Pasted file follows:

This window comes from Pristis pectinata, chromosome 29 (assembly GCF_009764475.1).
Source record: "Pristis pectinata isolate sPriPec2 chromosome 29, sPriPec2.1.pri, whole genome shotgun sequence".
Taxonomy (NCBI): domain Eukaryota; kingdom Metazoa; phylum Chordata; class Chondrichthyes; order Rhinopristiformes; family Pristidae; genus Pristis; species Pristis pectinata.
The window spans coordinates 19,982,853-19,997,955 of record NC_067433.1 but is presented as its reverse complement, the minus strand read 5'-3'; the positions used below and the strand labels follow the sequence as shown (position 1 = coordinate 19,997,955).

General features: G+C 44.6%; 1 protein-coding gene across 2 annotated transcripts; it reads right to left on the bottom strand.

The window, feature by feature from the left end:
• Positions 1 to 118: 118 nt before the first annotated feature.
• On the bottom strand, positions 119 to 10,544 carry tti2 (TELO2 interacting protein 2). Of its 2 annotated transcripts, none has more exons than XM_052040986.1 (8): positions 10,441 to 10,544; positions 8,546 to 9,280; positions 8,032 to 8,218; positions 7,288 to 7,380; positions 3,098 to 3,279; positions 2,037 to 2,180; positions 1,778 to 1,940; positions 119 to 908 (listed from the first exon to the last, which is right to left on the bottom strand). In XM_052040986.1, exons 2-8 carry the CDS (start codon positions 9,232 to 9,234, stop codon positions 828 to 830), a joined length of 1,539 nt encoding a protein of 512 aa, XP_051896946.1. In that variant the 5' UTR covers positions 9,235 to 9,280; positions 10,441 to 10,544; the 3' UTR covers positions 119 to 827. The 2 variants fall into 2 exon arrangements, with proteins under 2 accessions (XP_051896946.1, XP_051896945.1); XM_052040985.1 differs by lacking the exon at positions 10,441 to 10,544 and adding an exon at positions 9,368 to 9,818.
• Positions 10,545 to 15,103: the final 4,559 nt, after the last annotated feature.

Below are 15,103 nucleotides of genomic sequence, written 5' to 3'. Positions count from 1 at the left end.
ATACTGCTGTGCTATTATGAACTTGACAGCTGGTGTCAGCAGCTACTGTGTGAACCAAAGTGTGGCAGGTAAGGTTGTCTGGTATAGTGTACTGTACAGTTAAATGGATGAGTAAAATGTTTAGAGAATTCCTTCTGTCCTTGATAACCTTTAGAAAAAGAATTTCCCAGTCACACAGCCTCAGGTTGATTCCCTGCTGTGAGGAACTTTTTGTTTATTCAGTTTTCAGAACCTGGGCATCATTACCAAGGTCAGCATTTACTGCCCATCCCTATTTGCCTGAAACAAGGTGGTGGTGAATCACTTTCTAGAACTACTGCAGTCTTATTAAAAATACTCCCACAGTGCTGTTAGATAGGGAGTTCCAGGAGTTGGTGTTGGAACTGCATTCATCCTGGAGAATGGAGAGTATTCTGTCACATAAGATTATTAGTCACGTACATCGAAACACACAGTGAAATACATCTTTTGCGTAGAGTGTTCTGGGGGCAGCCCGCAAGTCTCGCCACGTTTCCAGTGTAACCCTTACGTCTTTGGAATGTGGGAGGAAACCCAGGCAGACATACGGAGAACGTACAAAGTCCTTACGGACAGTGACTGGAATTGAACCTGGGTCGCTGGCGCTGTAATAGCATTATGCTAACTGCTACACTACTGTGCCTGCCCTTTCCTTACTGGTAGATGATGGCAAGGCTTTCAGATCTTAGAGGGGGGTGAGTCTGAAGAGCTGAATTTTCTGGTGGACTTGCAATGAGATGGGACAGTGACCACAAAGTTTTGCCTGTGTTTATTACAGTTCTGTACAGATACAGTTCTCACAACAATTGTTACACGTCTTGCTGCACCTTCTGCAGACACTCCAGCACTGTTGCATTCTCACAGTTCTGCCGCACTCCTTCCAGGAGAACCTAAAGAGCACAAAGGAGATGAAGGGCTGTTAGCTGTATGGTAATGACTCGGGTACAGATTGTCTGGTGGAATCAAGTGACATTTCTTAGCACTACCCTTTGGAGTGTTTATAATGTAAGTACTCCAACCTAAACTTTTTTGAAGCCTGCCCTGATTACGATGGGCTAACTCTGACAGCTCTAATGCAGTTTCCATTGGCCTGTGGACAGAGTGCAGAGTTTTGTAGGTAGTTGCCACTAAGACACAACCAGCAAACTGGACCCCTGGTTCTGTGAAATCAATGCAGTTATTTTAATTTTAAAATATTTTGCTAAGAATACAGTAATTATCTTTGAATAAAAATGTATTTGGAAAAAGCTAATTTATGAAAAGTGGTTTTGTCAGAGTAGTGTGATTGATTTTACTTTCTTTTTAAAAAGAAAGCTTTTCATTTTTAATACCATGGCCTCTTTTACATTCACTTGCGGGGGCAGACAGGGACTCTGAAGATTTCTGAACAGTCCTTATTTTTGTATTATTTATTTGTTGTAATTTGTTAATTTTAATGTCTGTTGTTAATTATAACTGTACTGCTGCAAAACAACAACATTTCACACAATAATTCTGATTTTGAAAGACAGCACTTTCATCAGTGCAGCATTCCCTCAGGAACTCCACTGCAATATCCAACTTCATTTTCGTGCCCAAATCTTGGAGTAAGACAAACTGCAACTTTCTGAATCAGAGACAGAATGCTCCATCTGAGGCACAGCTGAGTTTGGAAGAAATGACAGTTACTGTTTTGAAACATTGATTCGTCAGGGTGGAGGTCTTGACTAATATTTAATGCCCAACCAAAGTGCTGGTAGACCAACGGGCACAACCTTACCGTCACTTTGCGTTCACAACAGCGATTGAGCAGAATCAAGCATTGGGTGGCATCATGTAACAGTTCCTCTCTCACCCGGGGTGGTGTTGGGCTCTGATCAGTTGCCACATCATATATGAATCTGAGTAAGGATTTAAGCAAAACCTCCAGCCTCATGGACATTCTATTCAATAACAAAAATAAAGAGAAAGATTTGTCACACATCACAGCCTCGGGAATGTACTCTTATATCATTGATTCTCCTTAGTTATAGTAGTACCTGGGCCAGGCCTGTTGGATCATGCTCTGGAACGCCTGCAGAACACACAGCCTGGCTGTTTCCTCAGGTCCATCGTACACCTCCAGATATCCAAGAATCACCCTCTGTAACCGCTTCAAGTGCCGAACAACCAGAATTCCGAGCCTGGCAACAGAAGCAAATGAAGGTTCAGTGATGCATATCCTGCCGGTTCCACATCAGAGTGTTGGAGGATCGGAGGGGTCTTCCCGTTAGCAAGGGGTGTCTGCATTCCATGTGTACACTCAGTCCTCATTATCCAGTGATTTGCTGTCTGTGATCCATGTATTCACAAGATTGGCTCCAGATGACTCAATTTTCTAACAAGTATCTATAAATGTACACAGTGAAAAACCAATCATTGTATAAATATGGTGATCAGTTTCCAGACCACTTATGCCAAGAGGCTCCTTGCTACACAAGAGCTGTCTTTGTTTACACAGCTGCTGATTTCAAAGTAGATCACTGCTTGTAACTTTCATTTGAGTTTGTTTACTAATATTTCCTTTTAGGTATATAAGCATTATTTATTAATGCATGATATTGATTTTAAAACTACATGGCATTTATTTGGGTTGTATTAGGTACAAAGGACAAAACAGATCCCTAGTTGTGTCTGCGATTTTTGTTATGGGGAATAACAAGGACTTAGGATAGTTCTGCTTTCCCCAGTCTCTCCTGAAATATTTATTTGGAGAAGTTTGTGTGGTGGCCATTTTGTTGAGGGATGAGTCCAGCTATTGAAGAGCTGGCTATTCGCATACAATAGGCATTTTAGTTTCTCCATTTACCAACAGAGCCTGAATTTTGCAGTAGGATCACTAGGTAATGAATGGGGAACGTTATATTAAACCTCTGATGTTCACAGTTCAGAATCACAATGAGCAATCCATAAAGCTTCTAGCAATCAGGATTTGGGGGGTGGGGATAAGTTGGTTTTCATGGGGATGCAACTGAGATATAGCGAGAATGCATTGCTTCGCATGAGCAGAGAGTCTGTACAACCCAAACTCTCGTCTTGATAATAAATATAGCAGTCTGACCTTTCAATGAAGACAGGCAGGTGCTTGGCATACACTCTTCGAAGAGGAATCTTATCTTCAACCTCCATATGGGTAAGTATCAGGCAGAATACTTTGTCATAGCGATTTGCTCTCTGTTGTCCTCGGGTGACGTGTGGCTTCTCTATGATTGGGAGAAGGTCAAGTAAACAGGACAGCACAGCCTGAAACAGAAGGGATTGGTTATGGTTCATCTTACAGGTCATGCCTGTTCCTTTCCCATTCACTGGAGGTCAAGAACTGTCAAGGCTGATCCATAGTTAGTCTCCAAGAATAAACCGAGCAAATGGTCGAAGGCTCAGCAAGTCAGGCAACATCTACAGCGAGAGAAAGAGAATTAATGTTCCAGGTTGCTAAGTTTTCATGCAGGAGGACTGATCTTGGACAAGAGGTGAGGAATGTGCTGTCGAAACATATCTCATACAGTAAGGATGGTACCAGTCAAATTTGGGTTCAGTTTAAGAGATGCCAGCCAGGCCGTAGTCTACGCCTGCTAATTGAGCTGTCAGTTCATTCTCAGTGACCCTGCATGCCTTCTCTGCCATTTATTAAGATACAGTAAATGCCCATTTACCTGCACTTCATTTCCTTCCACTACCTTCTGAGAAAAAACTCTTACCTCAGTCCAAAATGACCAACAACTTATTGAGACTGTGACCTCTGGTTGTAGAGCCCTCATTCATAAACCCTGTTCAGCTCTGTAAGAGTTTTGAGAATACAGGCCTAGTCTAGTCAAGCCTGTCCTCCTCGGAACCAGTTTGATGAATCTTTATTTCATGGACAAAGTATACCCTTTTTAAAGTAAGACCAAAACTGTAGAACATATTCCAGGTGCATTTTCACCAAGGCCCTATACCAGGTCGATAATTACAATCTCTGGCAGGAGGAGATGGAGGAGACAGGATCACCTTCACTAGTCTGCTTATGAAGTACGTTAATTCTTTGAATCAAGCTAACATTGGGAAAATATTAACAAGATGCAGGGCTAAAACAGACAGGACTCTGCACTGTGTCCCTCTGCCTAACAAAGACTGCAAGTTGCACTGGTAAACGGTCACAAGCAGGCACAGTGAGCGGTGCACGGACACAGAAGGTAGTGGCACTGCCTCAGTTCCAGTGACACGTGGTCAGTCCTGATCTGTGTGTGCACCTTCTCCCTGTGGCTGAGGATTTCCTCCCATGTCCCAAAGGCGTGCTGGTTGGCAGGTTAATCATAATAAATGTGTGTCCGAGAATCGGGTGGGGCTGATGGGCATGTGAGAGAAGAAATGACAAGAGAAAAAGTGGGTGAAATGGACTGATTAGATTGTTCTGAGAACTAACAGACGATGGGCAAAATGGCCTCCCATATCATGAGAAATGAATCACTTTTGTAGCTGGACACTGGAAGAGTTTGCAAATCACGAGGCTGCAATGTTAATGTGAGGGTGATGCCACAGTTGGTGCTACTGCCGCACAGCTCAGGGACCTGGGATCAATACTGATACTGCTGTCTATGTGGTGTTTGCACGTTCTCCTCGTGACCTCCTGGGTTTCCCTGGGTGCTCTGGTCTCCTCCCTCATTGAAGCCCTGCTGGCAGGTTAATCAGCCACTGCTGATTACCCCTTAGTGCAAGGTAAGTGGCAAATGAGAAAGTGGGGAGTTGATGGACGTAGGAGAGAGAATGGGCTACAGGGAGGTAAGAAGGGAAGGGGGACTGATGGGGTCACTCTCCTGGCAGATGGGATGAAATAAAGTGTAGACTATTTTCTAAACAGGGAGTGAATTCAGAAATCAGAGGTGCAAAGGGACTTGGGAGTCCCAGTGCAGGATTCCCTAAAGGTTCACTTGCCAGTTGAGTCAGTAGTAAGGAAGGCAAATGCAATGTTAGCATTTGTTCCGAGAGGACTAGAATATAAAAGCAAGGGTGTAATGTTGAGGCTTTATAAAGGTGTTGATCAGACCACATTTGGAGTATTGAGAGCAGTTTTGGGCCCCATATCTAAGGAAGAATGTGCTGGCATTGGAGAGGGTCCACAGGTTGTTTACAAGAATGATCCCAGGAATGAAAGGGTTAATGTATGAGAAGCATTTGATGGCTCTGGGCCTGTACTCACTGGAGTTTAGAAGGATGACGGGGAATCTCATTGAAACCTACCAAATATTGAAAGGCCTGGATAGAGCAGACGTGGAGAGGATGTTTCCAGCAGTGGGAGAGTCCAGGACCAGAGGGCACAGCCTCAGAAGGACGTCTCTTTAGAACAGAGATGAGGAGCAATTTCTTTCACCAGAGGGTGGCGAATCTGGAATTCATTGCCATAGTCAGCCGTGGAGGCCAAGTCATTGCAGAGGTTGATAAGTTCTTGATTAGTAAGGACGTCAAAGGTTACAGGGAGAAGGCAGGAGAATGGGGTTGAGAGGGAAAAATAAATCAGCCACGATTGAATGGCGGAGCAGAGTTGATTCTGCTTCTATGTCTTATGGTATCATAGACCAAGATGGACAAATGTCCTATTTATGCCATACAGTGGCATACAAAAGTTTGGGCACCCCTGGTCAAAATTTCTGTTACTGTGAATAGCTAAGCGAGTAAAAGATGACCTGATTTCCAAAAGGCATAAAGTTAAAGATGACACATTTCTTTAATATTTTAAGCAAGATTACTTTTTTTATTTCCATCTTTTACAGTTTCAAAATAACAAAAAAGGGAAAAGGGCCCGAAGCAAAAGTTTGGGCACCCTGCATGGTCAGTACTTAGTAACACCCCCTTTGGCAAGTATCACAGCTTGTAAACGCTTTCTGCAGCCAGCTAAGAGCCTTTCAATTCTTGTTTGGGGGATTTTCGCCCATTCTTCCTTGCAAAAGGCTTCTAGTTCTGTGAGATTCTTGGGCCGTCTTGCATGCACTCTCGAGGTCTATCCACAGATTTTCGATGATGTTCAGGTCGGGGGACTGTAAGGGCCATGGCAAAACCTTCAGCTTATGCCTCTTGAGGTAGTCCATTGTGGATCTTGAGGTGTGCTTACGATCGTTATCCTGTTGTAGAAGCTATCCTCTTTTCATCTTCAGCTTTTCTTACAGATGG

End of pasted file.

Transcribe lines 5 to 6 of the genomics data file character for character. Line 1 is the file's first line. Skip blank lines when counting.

General features: G+C 44.6%; 1 protein-coding gene across 2 annotated transcripts; it reads right to left on the bottom strand.

The window, feature by feature from the left end: